September 3, 2009 -- Today Kaiser Health News published an op-ed by Truth About Nursing executive director Sandy Summers arguing that the role of nursing in the success of U.S. health reform must not be overlooked. Summers explains that nurses are critical both to expanding access to care and containing costs, which are key elements of the reform proposals now under consideration. Although nurses' holistic, preventative focus is vital to reform, harnessing the power of nursing will require more resources for nurses' clinical practice, education, and research. And long-term change, Summers notes, will in turn require that we improve our understanding of the value of nursing, and overcome the female stereotypes that continue to plague the profession. see the full op-ed...

 

Crucial, but not consulted

Nurse vaccinating childSeptember 2, 2009 -- Today the New York Daily News published a very good report by Juan Gonzalez about the reaction of New York City school nurses to the city's plan to vaccinate elementary students for H1N1 flu in the fall and winter. The article includes substantial comment from local nursing union leader Judith Arroyo. She reportedly liked much of the plan but urged the city to consider having special traveling teams perform the vaccinations, in order to avoid overwhelming school nurses who already have their hands full with their usual case load. The piece might have noted that the critical shortage of school nurses will likely make the situation even harder. But the piece does give a good sense of the role school nurses will play in the city's flu plans. And perhaps the best part of the report is Gonzalez's pointed statement that "the front-line nurses--who were not consulted by the city--will be crucial this fall and winter to containing the epidemic and keeping schools open." We thank Gonzalez and the Daily News. more...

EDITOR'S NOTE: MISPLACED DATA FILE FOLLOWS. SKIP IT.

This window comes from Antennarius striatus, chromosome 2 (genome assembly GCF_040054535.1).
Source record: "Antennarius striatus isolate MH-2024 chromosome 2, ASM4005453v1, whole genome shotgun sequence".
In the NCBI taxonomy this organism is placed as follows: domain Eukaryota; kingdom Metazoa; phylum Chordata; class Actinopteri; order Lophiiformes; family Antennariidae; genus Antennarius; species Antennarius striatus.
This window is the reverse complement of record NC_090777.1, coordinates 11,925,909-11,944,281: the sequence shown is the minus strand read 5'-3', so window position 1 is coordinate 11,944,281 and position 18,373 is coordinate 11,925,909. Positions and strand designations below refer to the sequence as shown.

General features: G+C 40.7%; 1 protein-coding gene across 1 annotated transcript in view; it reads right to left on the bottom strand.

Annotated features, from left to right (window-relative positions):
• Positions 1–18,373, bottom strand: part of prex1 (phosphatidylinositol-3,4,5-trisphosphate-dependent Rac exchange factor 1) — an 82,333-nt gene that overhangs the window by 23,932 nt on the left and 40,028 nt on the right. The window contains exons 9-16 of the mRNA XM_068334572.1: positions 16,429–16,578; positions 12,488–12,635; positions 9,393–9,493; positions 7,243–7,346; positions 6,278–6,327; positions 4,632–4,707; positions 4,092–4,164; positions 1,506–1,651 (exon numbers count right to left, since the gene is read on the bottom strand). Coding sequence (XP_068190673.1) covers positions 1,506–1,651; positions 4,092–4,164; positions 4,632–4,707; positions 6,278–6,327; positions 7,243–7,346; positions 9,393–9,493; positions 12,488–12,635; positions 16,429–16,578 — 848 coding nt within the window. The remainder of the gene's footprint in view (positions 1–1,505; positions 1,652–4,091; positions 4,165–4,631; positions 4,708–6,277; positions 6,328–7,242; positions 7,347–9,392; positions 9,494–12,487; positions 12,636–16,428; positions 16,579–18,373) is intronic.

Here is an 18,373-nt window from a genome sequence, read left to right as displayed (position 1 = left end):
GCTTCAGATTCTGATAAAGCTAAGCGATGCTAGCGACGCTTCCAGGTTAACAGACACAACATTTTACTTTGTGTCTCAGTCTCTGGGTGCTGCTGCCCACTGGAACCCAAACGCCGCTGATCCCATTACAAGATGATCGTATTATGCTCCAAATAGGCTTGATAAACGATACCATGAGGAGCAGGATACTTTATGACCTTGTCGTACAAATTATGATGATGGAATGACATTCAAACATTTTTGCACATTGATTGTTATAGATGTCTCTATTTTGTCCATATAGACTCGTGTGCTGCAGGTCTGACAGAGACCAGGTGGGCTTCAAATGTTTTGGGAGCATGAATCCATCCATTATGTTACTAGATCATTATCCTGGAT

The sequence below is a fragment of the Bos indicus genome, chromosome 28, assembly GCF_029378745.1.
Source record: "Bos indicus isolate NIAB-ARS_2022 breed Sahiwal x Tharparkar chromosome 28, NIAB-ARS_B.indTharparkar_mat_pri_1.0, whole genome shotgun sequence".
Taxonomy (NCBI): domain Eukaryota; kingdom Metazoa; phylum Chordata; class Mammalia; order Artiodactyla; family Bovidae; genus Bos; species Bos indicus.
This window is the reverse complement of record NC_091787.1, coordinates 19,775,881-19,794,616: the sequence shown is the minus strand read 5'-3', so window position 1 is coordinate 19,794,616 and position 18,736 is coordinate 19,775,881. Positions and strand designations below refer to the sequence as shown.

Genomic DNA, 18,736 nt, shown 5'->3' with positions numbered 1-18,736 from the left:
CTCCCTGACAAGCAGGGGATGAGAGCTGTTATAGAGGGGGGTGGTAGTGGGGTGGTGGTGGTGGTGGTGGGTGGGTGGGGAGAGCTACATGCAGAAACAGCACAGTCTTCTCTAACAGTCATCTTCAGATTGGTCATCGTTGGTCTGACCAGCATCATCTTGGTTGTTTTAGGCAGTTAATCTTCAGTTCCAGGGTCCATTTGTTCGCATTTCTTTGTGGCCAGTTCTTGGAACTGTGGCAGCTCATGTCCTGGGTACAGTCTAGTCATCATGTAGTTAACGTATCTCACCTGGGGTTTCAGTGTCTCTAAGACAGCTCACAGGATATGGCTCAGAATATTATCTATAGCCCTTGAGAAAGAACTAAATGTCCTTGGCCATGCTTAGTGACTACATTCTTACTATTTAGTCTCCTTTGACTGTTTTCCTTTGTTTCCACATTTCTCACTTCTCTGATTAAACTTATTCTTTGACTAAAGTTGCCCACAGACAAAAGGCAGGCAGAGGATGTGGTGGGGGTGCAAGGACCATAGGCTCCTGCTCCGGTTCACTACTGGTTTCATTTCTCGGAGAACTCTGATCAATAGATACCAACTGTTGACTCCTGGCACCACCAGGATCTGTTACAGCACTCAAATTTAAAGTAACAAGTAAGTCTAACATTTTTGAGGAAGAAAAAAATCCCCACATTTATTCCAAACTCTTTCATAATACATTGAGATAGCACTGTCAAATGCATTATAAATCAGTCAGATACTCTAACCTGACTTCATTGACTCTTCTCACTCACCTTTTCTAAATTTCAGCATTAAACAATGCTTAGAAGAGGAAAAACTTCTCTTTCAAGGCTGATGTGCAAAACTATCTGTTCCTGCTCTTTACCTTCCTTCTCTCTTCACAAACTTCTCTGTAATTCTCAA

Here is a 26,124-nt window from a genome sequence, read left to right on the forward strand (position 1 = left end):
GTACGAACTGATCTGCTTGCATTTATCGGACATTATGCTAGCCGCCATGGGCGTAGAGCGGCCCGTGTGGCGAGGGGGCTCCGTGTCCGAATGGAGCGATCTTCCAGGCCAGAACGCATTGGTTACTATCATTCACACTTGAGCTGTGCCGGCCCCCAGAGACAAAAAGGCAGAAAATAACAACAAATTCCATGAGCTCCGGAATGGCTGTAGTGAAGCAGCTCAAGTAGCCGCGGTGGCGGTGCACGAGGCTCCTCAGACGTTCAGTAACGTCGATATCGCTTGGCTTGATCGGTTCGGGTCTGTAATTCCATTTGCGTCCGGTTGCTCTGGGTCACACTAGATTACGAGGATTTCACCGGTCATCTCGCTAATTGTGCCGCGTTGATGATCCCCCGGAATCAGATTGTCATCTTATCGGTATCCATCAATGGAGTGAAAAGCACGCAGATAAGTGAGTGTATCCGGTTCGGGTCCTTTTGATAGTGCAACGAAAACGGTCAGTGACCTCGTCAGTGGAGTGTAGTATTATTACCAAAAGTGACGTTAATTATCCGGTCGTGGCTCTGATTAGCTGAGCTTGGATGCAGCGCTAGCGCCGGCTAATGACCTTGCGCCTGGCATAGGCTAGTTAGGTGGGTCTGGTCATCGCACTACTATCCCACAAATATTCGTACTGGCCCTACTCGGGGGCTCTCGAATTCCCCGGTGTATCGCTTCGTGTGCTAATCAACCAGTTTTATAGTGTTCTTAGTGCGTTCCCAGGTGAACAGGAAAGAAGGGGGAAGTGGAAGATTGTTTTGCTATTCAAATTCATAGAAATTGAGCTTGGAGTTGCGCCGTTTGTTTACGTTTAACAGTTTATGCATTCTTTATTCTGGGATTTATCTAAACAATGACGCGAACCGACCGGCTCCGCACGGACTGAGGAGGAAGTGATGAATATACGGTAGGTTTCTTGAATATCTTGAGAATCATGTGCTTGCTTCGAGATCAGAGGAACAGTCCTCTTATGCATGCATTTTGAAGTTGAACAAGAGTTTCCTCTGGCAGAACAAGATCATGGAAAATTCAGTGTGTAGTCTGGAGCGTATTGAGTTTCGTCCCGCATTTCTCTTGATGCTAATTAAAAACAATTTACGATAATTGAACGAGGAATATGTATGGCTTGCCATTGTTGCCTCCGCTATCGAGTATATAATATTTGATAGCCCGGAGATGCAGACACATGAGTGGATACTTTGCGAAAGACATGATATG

"It made me realize...what heroes doctors are"

Fall 2009 TV Preview

Veronica, Sonia and Chloe from Mercy September 2009 -- The fall 2009 U.S. television season includes an unusually high number of health-related shows, and although one new show actually focuses on nurses and another on paramedics, overall the landscape seems likely to remain dominated by programs that reinforce the notion that physicians provide all important health care. Of the nine health-related prime time shows (including four new dramas) that are slated to start seasons in the fall or mid-season, regular physician characters appear to outnumber nurse characters by roughly 50 to 7. And four of those seven nurses are on NBC's new Mercy (premiering Sept. 23), which follows several nurses at a New Jersey hospital. Mercy will be the first nurse-focused regular season show to appear in more than 15 years. Previews suggest that it may actually show some nursing expertise and nurse-physician conflict, as on this summer's new shows Nurse Jackie and HawthoRNe, though Mercy seems to be more about the romance. The other new shows are adrenaline-fueled dramas that seem to want to be the new ER, which ended its 15-year run on NBC earlier this year. The new shows are Three Rivers (CBS, Oct. 4), which follows elite Pittsburgh transplant surgeons; Trauma (NBC, Sept. 28), a show about San Francisco paramedics and EMTs that manages to limit itself to just one physician and a paramedic with an MD; and a Jerry Bruckheimer project about an elite team of trauma surgeons that was called Miami Trauma (CBS, mid-season), but is apparently being reworked. Both Three Rivers and Miami Trauma have one nurse, but neither character seems likely to play an important role. The returning shows are the surgeon soap Grey's Anatomy (ABC, Sept. 24), with its unmatched line-up of 12 physicians and no nurses; the diagnosis-is-everything House (Fox, Sept. 21), with eight physicians and no nurses; the Grey's spin-off Private Practice (ABC, Oct. 1), with seven physicians and the novice nurse-midwifery student Dell Parker; the nasty plastic surgery drama nip/tuck (FX, Oct. 14), returning for a final nurse-free season; and the Lazarus-like Scrubs (ABC, mid-season), which will move to a medical school setting, with only two of its previous physician characters remaining as professors and a new crop of medical student characters, but apparently no nurses. more...and please learn how you can help us in monitoring these television shows.